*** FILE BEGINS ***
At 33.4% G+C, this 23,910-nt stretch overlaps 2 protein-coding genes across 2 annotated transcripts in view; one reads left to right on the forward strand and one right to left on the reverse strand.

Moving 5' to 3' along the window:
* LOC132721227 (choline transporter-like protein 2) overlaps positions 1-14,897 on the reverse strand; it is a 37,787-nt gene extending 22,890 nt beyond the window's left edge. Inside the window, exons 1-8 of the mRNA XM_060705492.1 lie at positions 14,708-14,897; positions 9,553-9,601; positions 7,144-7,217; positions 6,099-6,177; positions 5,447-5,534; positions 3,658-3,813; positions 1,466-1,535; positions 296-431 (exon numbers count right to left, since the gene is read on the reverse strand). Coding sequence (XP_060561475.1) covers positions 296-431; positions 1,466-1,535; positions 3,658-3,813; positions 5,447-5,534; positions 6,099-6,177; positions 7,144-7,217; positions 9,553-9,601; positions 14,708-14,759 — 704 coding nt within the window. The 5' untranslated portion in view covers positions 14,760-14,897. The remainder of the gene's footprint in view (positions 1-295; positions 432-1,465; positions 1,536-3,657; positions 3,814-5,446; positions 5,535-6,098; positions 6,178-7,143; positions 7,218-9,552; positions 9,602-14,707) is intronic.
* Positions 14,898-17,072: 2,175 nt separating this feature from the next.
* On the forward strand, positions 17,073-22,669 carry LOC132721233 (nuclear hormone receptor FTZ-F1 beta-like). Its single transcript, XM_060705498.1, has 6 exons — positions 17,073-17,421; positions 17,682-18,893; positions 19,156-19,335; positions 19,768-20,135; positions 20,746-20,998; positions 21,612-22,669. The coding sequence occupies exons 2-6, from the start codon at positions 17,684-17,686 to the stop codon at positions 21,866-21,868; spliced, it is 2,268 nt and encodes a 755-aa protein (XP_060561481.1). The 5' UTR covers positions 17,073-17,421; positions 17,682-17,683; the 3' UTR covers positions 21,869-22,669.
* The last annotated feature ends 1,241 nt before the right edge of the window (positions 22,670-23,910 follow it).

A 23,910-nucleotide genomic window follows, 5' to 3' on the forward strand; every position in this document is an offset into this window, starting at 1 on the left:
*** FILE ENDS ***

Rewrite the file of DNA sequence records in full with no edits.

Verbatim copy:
At 33.4% G+C, this 23,910-nt stretch overlaps 2 protein-coding genes across 2 annotated transcripts in view; one reads left to right on the forward strand and one right to left on the reverse strand.

Moving 5' to 3' along the window:
* LOC132721227 (choline transporter-like protein 2) overlaps positions 1-14,897 on the reverse strand; it is a 37,787-nt gene extending 22,890 nt beyond the window's left edge. Inside the window, exons 1-8 of the mRNA XM_060705492.1 lie at positions 14,708-14,897; positions 9,553-9,601; positions 7,144-7,217; positions 6,099-6,177; positions 5,447-5,534; positions 3,658-3,813; positions 1,466-1,535; positions 296-431 (exon numbers count right to left, since the gene is read on the reverse strand). Coding sequence (XP_060561475.1) covers positions 296-431; positions 1,466-1,535; positions 3,658-3,813; positions 5,447-5,534; positions 6,099-6,177; positions 7,144-7,217; positions 9,553-9,601; positions 14,708-14,759 — 704 coding nt within the window. The 5' untranslated portion in view covers positions 14,760-14,897. The remainder of the gene's footprint in view (positions 1-295; positions 432-1,465; positions 1,536-3,657; positions 3,814-5,446; positions 5,535-6,098; positions 6,178-7,143; positions 7,218-9,552; positions 9,602-14,707) is intronic.
* Positions 14,898-17,072: 2,175 nt separating this feature from the next.
* On the forward strand, positions 17,073-22,669 carry LOC132721233 (nuclear hormone receptor FTZ-F1 beta-like). Its single transcript, XM_060705498.1, has 6 exons — positions 17,073-17,421; positions 17,682-18,893; positions 19,156-19,335; positions 19,768-20,135; positions 20,746-20,998; positions 21,612-22,669. The coding sequence occupies exons 2-6, from the start codon at positions 17,684-17,686 to the stop codon at positions 21,866-21,868; spliced, it is 2,268 nt and encodes a 755-aa protein (XP_060561481.1). The 5' UTR covers positions 17,073-17,421; positions 17,682-17,683; the 3' UTR covers positions 21,869-22,669.
* The last annotated feature ends 1,241 nt before the right edge of the window (positions 22,670-23,910 follow it).

A 23,910-nucleotide genomic window follows, 5' to 3' on the forward strand; every position in this document is an offset into this window, starting at 1 on the left: